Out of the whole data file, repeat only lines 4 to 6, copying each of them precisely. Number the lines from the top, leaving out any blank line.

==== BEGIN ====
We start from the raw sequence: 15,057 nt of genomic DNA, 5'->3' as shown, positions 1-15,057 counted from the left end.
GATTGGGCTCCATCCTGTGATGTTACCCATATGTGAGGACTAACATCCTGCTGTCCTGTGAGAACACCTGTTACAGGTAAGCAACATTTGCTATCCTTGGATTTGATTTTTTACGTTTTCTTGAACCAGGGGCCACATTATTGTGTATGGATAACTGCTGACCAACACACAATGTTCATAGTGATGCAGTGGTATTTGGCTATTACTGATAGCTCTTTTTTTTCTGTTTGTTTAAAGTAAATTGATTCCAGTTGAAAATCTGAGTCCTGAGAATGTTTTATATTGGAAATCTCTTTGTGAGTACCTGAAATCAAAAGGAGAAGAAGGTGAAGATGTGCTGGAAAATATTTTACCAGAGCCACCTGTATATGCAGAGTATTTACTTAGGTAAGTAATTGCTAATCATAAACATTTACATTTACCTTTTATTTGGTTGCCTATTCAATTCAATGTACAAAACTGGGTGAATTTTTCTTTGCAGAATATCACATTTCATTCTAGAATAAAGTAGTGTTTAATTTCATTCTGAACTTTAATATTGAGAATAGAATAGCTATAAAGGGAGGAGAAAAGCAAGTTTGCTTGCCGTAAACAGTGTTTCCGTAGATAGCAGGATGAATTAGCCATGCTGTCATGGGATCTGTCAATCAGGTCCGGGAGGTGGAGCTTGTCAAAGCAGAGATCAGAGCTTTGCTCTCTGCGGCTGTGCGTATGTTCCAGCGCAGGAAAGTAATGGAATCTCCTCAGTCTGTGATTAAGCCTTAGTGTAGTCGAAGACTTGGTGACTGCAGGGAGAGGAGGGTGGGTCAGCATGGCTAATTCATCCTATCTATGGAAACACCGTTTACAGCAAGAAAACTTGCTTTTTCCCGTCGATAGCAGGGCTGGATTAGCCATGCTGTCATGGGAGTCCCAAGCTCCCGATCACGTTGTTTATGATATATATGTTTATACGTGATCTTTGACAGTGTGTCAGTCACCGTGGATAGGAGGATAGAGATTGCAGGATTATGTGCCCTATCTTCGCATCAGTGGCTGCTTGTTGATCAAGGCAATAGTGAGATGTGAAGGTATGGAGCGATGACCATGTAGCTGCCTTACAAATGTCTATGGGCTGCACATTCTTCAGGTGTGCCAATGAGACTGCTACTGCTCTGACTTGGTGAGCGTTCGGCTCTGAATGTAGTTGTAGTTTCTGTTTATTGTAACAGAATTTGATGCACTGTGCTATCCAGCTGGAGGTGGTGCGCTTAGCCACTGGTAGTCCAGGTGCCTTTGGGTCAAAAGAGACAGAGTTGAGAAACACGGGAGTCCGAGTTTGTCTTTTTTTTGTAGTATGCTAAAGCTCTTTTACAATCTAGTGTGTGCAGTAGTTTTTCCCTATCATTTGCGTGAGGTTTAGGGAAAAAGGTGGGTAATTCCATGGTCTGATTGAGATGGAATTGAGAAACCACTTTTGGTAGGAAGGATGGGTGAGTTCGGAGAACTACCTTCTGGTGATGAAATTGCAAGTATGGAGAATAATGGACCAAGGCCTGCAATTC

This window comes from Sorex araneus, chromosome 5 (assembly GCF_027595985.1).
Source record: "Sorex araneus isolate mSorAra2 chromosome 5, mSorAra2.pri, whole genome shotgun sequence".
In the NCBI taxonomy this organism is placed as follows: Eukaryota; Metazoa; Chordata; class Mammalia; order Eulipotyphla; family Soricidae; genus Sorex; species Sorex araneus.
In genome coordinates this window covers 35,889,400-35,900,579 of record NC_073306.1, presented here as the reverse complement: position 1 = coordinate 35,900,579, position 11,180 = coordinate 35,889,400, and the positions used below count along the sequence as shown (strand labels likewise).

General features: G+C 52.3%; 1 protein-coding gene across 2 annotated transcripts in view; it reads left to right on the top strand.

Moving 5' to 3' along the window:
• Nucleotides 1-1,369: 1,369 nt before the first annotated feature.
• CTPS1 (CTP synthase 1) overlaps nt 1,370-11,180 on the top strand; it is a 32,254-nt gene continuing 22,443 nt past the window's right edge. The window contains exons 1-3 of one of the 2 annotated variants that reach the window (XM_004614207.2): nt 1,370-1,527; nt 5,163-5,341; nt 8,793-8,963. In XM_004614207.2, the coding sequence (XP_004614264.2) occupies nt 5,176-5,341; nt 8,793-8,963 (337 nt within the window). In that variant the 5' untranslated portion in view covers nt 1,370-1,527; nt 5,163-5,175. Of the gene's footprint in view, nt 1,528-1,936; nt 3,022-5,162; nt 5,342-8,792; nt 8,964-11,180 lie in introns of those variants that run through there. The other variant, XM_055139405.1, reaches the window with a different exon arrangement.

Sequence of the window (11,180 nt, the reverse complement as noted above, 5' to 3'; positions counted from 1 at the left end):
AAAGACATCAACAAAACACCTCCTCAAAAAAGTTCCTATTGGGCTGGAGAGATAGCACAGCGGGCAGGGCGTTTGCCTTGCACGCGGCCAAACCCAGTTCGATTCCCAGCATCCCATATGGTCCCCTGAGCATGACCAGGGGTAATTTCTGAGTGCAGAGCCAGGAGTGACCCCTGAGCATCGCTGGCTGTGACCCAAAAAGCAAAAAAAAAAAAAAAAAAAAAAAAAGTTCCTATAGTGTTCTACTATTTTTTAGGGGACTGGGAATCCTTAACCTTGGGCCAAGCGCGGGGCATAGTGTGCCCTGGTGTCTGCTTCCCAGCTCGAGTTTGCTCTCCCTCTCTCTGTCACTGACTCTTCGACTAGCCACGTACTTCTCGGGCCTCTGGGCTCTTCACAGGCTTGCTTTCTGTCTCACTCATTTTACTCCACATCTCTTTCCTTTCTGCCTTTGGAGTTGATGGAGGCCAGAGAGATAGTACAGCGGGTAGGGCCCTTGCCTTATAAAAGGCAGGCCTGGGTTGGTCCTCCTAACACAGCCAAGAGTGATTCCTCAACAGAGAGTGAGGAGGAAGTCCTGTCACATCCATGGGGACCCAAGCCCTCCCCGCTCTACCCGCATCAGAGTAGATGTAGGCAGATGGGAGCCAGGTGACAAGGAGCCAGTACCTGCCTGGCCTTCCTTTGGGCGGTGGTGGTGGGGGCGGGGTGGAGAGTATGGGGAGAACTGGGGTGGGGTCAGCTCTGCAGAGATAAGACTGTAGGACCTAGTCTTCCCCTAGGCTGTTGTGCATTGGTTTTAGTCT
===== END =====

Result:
Source record: "Sorex araneus isolate mSorAra2 chromosome 5, mSorAra2.pri, whole genome shotgun sequence".
In the NCBI taxonomy this organism is placed as follows: Eukaryota; Metazoa; Chordata; class Mammalia; order Eulipotyphla; family Soricidae; genus Sorex; species Sorex araneus.
In genome coordinates this window covers 35,889,400-35,900,579 of record NC_073306.1, presented here as the reverse complement: position 1 = coordinate 35,900,579, position 11,180 = coordinate 35,889,400, and the positions used below count along the sequence as shown (strand labels likewise).